The Sexist

An Open Letter to Dumb Sluts

Yesterday, Mary Elizabeth Williams wrote an open letter on Broadsheet to all the "celebrities" who appear in leaked sex tapes. Short version: You are all dumb sluts.

She begins:

Today's revelation that Hustler is releasing a 75-minute opus of "Real Housewives" star Danielle Staub doing the nasty is just the latest in a genre that wore out its welcome long before Dustin Diamond popularized the Dirty Sanchez. At this point, if you're a contestant on "Survivor," ever ran for president or have the name "Kardashian," we just assume there's a video out there of you making your O face. And our fatigue from your narcissism has actually finally won out over mere prurient curiosity.

Believe us, when it comes to the getting on of anyone's freak, we give a really wide berth. But call us cynical, we just can't shake the suspicion that what was once a private, loving act between an aspiring model and an aspiring DJ has now become something else—the pilot for a new Bravo series. Spare us the outrage at how you feel sooooo betrayed, how you have no idea how this could have fallen into the wrong hands. At least Jesse James admitted that, deep down, he wanted to get caught. This whole pretext of "I didn't really make and distribute my own little porno here" so you can give the public something that appears furtive and dirty and secret while still showing off how weird you look in night vision? Enough. And if you are actually dumb enough to make a sex tape and think it won't get leaked, you are too dumb to ever have sex again.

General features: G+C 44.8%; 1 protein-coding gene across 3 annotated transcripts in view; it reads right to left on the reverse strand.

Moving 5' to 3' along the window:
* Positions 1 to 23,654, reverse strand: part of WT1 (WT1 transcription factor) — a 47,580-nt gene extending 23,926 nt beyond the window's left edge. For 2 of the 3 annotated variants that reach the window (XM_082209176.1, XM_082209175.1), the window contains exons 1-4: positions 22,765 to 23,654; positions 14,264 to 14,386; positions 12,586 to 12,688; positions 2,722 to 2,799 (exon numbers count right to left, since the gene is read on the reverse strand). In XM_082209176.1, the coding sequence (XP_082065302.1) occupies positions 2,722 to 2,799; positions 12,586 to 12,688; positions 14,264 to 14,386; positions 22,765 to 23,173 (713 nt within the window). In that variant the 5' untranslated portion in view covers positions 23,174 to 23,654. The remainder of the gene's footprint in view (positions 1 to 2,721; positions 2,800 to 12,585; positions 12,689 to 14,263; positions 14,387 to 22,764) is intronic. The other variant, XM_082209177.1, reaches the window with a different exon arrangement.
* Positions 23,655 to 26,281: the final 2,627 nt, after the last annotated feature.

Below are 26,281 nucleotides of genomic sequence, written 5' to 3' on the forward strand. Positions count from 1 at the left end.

Allow me to translate for all the dumb sluts reading along here: You were asking for it. You saaaay you don't want the sex tape of your boyfriend coercing you into making a sex tape revealed to millions of downloaders, but we know better. You say no, but you mean yes. And if you can't figure even that much out—well, you're a dumb slut, after all.

We would like to just let this slide, but it turns out that your dumb sluttiness is getting veeeeery, very inconvenient for us sex bloggers out there in the business of covering dumb sluts. This business: Let me tell you, it is rough. We are routinely chained to our laptops and forced to watch Dustin Diamond, Kim Kardashian, various Survivors, and all manner of one-time political candidates pretend to not want us to be watching them do it, and then pen Internet posts detailing our displeasure with this scenario. We tolerated this, for a time. But now: A Real Housewife? For 75 minutes? This, it is too much to bear.

Perhaps you are wondering whether people who are tired of being forced to watch celebrity sex tapes are actually just too stupid to use the Internet? And to that we say: Quiet, dumb sluts. We are very busy judging you right now.

There may have been a time, long ago in the Tommy and Pam era, when simultaneous horniness and access to technology was a novelty. And there are no doubt still many, both in the celebrity spotlight and here among the rabble, who just want to mix it up a little in the bedroom now and again. There's no shame in wanting to watch yourself blow your boyfriend, I suppose. As far as attention-getting ploys go, though, the sex tape makes going out without your underpants look downright classy.